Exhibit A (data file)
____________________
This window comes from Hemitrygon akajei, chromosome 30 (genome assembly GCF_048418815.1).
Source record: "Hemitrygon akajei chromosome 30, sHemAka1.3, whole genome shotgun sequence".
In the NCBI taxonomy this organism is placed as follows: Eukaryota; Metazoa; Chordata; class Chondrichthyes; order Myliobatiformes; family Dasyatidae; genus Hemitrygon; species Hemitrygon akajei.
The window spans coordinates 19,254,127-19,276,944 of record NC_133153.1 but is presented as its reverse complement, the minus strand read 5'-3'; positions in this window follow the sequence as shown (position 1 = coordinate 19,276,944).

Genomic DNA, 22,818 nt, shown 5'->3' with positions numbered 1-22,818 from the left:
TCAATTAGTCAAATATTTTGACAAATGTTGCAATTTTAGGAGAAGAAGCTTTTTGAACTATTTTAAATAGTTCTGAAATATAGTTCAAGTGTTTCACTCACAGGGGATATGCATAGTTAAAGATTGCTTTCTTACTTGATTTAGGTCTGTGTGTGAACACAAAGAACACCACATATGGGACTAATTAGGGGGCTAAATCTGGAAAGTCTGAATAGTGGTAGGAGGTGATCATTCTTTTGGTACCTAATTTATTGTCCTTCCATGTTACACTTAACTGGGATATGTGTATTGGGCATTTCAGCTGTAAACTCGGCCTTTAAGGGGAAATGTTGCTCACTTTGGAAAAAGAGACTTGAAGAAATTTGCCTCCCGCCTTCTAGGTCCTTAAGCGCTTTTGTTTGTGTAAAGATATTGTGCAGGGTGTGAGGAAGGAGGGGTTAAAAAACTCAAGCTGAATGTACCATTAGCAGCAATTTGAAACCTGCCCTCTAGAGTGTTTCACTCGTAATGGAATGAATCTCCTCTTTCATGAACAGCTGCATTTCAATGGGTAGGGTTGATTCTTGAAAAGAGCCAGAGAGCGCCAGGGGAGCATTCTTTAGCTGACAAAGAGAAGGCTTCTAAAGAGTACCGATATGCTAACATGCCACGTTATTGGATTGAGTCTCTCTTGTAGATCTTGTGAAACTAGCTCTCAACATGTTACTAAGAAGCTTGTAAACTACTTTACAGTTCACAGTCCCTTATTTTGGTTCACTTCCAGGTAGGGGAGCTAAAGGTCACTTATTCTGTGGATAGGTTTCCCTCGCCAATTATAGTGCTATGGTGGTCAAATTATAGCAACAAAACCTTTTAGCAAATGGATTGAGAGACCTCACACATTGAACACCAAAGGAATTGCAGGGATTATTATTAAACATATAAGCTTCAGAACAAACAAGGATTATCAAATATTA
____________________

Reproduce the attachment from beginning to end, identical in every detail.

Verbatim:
This window comes from Hemitrygon akajei, chromosome 30 (genome assembly GCF_048418815.1).
Source record: "Hemitrygon akajei chromosome 30, sHemAka1.3, whole genome shotgun sequence".
In the NCBI taxonomy this organism is placed as follows: Eukaryota; Metazoa; Chordata; class Chondrichthyes; order Myliobatiformes; family Dasyatidae; genus Hemitrygon; species Hemitrygon akajei.
The window spans coordinates 19,254,127-19,276,944 of record NC_133153.1 but is presented as its reverse complement, the minus strand read 5'-3'; positions in this window follow the sequence as shown (position 1 = coordinate 19,276,944).

Genomic DNA, 22,818 nt, shown 5'->3' with positions numbered 1-22,818 from the left:
TCAATTAGTCAAATATTTTGACAAATGTTGCAATTTTAGGAGAAGAAGCTTTTTGAACTATTTTAAATAGTTCTGAAATATAGTTCAAGTGTTTCACTCACAGGGGATATGCATAGTTAAAGATTGCTTTCTTACTTGATTTAGGTCTGTGTGTGAACACAAAGAACACCACATATGGGACTAATTAGGGGGCTAAATCTGGAAAGTCTGAATAGTGGTAGGAGGTGATCATTCTTTTGGTACCTAATTTATTGTCCTTCCATGTTACACTTAACTGGGATATGTGTATTGGGCATTTCAGCTGTAAACTCGGCCTTTAAGGGGAAATGTTGCTCACTTTGGAAAAAGAGACTTGAAGAAATTTGCCTCCCGCCTTCTAGGTCCTTAAGCGCTTTTGTTTGTGTAAAGATATTGTGCAGGGTGTGAGGAAGGAGGGGTTAAAAAACTCAAGCTGAATGTACCATTAGCAGCAATTTGAAACCTGCCCTCTAGAGTGTTTCACTCGTAATGGAATGAATCTCCTCTTTCATGAACAGCTGCATTTCAATGGGTAGGGTTGATTCTTGAAAAGAGCCAGAGAGCGCCAGGGGAGCATTCTTTAGCTGACAAAGAGAAGGCTTCTAAAGAGTACCGATATGCTAACATGCCACGTTATTGGATTGAGTCTCTCTTGTAGATCTTGTGAAACTAGCTCTCAACATGTTACTAAGAAGCTTGTAAACTACTTTACAGTTCACAGTCCCTTATTTTGGTTCACTTCCAGGTAGGGGAGCTAAAGGTCACTTATTCTGTGGATAGGTTTCCCTCGCCAATTATAGTGCTATGGTGGTCAAATTATAGCAACAAAACCTTTTAGCAAATGGATTGAGAGACCTCACACATTGAACACCAAAGGAATTGCAGGGATTATTATTAAACATATAAGCTTCAGAACAAACAAGGATTATCAAATATTA